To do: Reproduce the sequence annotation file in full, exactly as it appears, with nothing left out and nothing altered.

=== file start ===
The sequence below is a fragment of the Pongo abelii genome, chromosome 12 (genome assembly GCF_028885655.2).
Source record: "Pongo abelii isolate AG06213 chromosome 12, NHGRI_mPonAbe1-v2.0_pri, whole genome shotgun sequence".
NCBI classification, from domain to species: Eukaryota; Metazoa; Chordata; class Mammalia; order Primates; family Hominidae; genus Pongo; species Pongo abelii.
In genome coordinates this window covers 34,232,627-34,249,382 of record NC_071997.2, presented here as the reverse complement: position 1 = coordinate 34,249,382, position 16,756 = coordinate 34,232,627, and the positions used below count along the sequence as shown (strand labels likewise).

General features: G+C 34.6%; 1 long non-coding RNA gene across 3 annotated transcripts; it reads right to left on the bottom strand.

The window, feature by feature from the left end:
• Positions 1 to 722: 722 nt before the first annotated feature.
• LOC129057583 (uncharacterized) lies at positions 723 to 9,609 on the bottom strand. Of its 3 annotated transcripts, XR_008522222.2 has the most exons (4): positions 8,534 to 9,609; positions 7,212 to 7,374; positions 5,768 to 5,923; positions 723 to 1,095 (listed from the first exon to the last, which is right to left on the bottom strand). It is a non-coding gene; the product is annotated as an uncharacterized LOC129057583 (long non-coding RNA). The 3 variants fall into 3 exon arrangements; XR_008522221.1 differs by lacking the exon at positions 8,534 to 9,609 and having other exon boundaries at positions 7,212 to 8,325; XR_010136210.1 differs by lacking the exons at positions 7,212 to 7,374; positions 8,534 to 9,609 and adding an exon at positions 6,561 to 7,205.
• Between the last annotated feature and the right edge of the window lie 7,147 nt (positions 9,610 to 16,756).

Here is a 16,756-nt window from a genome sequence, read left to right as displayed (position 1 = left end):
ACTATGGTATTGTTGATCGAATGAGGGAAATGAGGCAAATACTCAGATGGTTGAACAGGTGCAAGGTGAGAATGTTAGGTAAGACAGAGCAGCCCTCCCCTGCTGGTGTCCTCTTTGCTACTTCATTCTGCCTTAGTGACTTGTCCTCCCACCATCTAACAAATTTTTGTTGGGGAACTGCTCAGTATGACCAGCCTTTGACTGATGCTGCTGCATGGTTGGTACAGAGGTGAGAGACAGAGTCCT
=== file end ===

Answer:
The sequence below is a fragment of the Pongo abelii genome, chromosome 12 (genome assembly GCF_028885655.2).
Source record: "Pongo abelii isolate AG06213 chromosome 12, NHGRI_mPonAbe1-v2.0_pri, whole genome shotgun sequence".
NCBI classification, from domain to species: Eukaryota; Metazoa; Chordata; class Mammalia; order Primates; family Hominidae; genus Pongo; species Pongo abelii.
In genome coordinates this window covers 34,232,627-34,249,382 of record NC_071997.2, presented here as the reverse complement: position 1 = coordinate 34,249,382, position 16,756 = coordinate 34,232,627, and the positions used below count along the sequence as shown (strand labels likewise).

General features: G+C 34.6%; 1 long non-coding RNA gene across 3 annotated transcripts; it reads right to left on the bottom strand.

The window, feature by feature from the left end:
• Positions 1 to 722: 722 nt before the first annotated feature.
• LOC129057583 (uncharacterized) lies at positions 723 to 9,609 on the bottom strand. Of its 3 annotated transcripts, XR_008522222.2 has the most exons (4): positions 8,534 to 9,609; positions 7,212 to 7,374; positions 5,768 to 5,923; positions 723 to 1,095 (listed from the first exon to the last, which is right to left on the bottom strand). It is a non-coding gene; the product is annotated as an uncharacterized LOC129057583 (long non-coding RNA). The 3 variants fall into 3 exon arrangements; XR_008522221.1 differs by lacking the exon at positions 8,534 to 9,609 and having other exon boundaries at positions 7,212 to 8,325; XR_010136210.1 differs by lacking the exons at positions 7,212 to 7,374; positions 8,534 to 9,609 and adding an exon at positions 6,561 to 7,205.
• Between the last annotated feature and the right edge of the window lie 7,147 nt (positions 9,610 to 16,756).

Here is a 16,756-nt window from a genome sequence, read left to right as displayed (position 1 = left end):
ACTATGGTATTGTTGATCGAATGAGGGAAATGAGGCAAATACTCAGATGGTTGAACAGGTGCAAGGTGAGAATGTTAGGTAAGACAGAGCAGCCCTCCCCTGCTGGTGTCCTCTTTGCTACTTCATTCTGCCTTAGTGACTTGTCCTCCCACCATCTAACAAATTTTTGTTGGGGAACTGCTCAGTATGACCAGCCTTTGACTGATGCTGCTGCATGGTTGGTACAGAGGTGAGAGACAGAGTCCT